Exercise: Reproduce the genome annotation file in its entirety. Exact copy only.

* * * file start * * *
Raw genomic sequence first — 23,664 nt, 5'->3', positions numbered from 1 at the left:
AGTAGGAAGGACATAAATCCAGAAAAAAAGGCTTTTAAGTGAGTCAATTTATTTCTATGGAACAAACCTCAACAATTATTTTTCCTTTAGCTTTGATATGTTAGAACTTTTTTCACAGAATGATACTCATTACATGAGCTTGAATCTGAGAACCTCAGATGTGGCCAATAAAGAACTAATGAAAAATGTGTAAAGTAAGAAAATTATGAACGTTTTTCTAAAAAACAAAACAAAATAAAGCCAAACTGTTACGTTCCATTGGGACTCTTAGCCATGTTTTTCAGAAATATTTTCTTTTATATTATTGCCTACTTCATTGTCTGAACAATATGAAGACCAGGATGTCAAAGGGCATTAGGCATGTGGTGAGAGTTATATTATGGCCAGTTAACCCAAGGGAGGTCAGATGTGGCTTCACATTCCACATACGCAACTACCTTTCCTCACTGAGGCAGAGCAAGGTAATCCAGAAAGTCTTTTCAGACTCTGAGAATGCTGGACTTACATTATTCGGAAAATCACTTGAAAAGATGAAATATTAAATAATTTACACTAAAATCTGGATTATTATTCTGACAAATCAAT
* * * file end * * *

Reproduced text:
Raw genomic sequence first — 23,664 nt, 5'->3', positions numbered from 1 at the left:
AGTAGGAAGGACATAAATCCAGAAAAAAAGGCTTTTAAGTGAGTCAATTTATTTCTATGGAACAAACCTCAACAATTATTTTTCCTTTAGCTTTGATATGTTAGAACTTTTTTCACAGAATGATACTCATTACATGAGCTTGAATCTGAGAACCTCAGATGTGGCCAATAAAGAACTAATGAAAAATGTGTAAAGTAAGAAAATTATGAACGTTTTTCTAAAAAACAAAACAAAATAAAGCCAAACTGTTACGTTCCATTGGGACTCTTAGCCATGTTTTTCAGAAATATTTTCTTTTATATTATTGCCTACTTCATTGTCTGAACAATATGAAGACCAGGATGTCAAAGGGCATTAGGCATGTGGTGAGAGTTATATTATGGCCAGTTAACCCAAGGGAGGTCAGATGTGGCTTCACATTCCACATACGCAACTACCTTTCCTCACTGAGGCAGAGCAAGGTAATCCAGAAAGTCTTTTCAGACTCTGAGAATGCTGGACTTACATTATTCGGAAAATCACTTGAAAAGATGAAATATTAAATAATTTACACTAAAATCTGGATTATTATTCTGACAAATCAAT